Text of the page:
But just a month later, a newly elected school board member majority reversed the decision of their predecessors and gave the school conditional approval, based on finding a new building.
Charter advocates then tried to partner with the Frederick Alliance for Youth, a group dedicated to improving conditions for youth in the west side of Frederick and developed plans to lease a 45,000-square-foot building that the group was supposed to build on the south side of U.S. 40, off Hillcrest Drive.
That agreement fell through because the alliance could not get money for the building, leaving advocates for the Frederick Classical Charter scrambling to find a new space.
In November 2011, the school board approved a new building plan that aimed to locate the school at 8420 Gas House Pike in Frederick. But in March, after advocates asked again to change their building plans, the board decided to delay the school opening for another year, until the fall of 2013.
After years of those struggles, advocates now say they are making progress toward that goal and finally feel confident that the school will become a reality.
The group now has an agreement with St. John’s Properties to construct a 30,000 square feet building at 8445 Progress Drive in Frederick, Middleton said. A small part of the building is already completed, and the company is set to start construction of the rest of the building in February, she said.
The group also reached a major milestone this year, when the school board on Nov. 14 approved the appointment of Jacqueline Piro as principal for the school, where she will be known as the headmaster.
A former chairwoman of the history department at Governor Thomas Johnson High School, Piro has experience with both charter schools and classical curriculum, Middleton said.
Among other teaching positions, Piro has worked at the Academy of Detroit, an inner city charter school in Detroit, Mich., and at a private classical elementary school in Germantown.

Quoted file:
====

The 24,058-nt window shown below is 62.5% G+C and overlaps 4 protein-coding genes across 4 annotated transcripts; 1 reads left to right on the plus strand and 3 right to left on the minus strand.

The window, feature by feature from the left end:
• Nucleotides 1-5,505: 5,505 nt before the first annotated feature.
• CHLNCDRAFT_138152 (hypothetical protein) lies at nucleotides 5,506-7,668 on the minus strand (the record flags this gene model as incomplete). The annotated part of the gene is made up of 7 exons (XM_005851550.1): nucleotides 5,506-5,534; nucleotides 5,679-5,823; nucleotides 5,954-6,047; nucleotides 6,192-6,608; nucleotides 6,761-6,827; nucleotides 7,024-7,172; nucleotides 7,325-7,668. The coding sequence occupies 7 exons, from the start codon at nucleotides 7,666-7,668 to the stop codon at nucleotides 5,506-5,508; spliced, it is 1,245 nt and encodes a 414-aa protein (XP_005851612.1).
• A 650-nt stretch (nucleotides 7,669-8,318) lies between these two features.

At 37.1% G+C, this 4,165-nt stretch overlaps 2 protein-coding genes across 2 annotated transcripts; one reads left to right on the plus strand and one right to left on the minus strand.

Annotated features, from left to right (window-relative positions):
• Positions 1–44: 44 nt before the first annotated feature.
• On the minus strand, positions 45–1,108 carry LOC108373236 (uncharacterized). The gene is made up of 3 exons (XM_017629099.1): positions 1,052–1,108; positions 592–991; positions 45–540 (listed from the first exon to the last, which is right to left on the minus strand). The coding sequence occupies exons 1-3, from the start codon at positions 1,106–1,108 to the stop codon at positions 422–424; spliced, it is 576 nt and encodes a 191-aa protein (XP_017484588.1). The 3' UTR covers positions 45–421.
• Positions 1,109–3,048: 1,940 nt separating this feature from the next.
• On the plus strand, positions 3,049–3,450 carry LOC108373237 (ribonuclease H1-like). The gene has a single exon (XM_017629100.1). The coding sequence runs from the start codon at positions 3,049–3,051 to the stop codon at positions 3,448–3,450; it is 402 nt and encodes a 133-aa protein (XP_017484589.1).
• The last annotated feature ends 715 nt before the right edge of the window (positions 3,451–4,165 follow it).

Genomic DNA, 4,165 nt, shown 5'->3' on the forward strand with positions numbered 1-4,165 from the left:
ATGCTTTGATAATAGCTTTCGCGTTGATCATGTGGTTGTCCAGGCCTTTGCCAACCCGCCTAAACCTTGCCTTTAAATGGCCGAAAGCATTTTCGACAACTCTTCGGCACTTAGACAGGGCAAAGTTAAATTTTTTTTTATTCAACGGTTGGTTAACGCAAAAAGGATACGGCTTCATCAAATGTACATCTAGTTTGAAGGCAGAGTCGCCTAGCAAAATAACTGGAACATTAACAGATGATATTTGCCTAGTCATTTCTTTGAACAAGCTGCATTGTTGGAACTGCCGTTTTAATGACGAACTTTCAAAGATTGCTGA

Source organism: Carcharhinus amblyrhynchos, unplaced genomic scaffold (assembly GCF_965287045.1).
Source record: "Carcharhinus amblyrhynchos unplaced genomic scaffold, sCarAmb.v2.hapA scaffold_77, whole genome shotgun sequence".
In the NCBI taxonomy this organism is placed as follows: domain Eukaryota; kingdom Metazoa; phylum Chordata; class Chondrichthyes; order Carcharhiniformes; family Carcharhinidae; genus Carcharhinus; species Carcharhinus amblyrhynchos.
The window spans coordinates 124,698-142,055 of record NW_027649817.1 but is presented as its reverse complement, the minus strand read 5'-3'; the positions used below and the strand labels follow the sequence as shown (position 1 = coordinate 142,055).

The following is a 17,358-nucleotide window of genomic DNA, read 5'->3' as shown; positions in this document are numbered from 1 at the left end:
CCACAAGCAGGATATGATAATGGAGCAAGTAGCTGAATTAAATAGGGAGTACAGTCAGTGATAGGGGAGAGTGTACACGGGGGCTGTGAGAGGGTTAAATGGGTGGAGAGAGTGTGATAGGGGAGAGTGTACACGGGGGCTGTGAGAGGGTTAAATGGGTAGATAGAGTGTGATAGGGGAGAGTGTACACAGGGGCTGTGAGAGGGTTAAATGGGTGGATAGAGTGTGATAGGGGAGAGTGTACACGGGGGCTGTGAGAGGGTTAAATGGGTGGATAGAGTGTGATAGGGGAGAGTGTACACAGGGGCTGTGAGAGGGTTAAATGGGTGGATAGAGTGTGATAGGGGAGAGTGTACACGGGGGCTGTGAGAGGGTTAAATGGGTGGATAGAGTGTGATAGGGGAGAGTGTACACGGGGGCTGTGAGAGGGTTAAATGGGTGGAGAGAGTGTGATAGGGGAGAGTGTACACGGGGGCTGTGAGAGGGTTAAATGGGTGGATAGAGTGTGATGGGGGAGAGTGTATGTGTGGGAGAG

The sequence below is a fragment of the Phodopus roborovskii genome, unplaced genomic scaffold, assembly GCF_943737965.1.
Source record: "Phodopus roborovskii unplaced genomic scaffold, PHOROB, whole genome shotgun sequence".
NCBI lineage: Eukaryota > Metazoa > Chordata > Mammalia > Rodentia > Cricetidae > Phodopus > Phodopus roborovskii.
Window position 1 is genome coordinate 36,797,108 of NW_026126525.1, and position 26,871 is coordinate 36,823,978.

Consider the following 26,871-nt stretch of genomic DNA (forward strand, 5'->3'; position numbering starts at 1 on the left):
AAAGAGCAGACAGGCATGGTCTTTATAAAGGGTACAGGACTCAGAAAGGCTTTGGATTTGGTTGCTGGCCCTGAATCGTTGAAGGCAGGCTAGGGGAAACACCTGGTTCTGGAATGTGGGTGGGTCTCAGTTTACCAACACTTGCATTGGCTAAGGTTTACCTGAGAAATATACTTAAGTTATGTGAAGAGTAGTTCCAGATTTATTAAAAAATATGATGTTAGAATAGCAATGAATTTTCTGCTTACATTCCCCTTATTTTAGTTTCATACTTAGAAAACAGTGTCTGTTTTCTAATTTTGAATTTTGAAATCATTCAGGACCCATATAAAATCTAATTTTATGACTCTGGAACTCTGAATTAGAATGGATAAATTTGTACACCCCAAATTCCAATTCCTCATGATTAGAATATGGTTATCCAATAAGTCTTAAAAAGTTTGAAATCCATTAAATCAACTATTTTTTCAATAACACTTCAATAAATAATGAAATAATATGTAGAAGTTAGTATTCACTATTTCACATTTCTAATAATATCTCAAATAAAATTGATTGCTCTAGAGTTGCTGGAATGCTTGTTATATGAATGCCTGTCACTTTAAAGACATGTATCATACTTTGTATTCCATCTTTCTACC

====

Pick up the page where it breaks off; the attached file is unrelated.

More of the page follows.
“She has taught at every level in the gamut,” Middleton said. “She is very qualified and very energetic.”
Piro, who was one of 12 educators who applied for the position, impressed both charter school founders and school system officials who had to approve her appointment with her credentials and experience, according to Middleton.
Since her appointment, Piro was able to meet all of the school founders and their families and is ready to start the process of building the new school, from selecting teachers to creating a class schedule and making sure that it has the needed equipment to serve its future students.
Piro said she became interested in the Frederick Classical Charter School because of her own experiences with classical education.
“I knew that the families of our growing community needed an educational choice such as this,” said Piro, who lives in Middletown with her 4-year-old son, Max.
“Of course, I was motivated by my own desire to have this choice for my son’s education.”
Although starting a school is a daunting task, Piro said she is not intimidated and plans to focus her efforts on selecting the best possible teachers for the school and creating positive relationships with parents in the community.
Over the next few months, she will also work on developing the school’s handbook, creating her schedule and ensuring that she has all the instruction materials necessary for the success of students, Piro wrote in an email.
The jobs for teachers at the school, which include 14 classroom positions, have already been announced internally, and the school system will give preference to any current teachers who are interested, according to Middleton.
Once internal candidates are selected, the school system will post the remaining positions to external candidates, she said.
“A lot of young teachers have either studied the classical approach or are excited about it,” she said.
Under current plans, the school founders plan to open with 280 students in kindergarten through the sixth grade. The school hopes to add seventh grade students next year and eighth grade the year after, Middleton said.
In the meantime, Middleton said she is confident about the future of the school now that Piro has met the new school community and is starting to generate support for the project.
“Her appointment has given us a way more favorable attention,” Middleton said. “They (school officials) are really very supportive of her.”